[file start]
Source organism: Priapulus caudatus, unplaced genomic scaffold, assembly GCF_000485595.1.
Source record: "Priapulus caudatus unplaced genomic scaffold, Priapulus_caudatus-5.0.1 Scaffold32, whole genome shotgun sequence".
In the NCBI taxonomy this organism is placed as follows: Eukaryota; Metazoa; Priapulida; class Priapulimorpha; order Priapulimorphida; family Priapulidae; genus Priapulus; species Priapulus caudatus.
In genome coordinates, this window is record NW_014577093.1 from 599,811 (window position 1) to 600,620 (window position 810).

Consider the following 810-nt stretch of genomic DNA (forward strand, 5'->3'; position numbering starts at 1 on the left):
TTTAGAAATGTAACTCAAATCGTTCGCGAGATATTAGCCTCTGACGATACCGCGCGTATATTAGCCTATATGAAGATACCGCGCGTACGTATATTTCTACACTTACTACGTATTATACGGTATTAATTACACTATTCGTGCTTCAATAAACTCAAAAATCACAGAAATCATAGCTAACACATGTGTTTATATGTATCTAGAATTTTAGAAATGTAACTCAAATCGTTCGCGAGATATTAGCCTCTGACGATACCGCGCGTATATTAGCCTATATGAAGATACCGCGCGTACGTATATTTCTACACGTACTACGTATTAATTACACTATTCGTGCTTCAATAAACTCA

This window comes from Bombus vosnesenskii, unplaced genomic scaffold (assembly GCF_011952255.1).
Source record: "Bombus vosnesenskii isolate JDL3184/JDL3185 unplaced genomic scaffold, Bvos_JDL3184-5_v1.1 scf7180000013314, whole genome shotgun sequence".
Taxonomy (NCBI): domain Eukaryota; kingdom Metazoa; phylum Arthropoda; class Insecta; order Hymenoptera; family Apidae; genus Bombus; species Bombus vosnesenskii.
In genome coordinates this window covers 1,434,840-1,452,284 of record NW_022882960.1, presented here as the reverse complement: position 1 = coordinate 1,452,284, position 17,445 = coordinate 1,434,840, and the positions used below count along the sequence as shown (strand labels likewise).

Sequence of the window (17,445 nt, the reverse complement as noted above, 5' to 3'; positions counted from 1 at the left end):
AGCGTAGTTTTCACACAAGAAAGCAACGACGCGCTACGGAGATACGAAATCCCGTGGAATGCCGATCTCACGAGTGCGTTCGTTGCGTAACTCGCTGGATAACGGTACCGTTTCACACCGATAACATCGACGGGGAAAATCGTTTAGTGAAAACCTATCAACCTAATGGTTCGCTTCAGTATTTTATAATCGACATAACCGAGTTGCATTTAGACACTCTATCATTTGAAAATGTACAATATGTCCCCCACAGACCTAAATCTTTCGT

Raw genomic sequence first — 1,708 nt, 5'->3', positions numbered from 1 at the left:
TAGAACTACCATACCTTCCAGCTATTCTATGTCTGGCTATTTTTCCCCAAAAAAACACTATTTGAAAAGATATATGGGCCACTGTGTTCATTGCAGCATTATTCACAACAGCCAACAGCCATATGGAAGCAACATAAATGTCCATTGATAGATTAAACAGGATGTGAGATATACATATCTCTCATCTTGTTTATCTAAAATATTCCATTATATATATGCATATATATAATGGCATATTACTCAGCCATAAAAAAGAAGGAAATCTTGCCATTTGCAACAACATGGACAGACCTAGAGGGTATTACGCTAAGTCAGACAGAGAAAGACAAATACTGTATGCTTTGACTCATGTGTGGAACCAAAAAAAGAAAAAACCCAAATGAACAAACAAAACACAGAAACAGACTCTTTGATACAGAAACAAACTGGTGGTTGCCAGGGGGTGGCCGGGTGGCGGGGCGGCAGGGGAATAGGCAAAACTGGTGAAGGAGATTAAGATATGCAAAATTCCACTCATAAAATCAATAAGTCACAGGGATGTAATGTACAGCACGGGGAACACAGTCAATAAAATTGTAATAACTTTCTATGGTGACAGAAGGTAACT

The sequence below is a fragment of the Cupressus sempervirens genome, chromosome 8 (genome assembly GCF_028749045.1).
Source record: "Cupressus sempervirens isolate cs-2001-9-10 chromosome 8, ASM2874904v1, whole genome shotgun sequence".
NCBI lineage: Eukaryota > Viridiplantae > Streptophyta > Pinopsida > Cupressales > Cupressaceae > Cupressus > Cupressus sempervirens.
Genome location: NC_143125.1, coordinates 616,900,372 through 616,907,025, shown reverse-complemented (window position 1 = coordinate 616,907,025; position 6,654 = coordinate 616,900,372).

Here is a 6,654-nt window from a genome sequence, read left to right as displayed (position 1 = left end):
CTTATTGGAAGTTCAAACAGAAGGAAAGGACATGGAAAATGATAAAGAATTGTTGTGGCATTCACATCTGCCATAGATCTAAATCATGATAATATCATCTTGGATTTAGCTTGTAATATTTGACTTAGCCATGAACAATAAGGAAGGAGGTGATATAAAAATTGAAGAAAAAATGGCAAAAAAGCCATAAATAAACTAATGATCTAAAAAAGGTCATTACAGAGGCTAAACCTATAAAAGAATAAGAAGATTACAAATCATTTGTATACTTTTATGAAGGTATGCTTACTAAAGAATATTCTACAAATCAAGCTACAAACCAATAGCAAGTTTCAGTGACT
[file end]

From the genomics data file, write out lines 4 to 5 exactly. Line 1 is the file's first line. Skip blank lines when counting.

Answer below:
In genome coordinates, this window is record NW_014577093.1 from 599,811 (window position 1) to 600,620 (window position 810).

Consider the following 810-nt stretch of genomic DNA (forward strand, 5'->3'; position numbering starts at 1 on the left):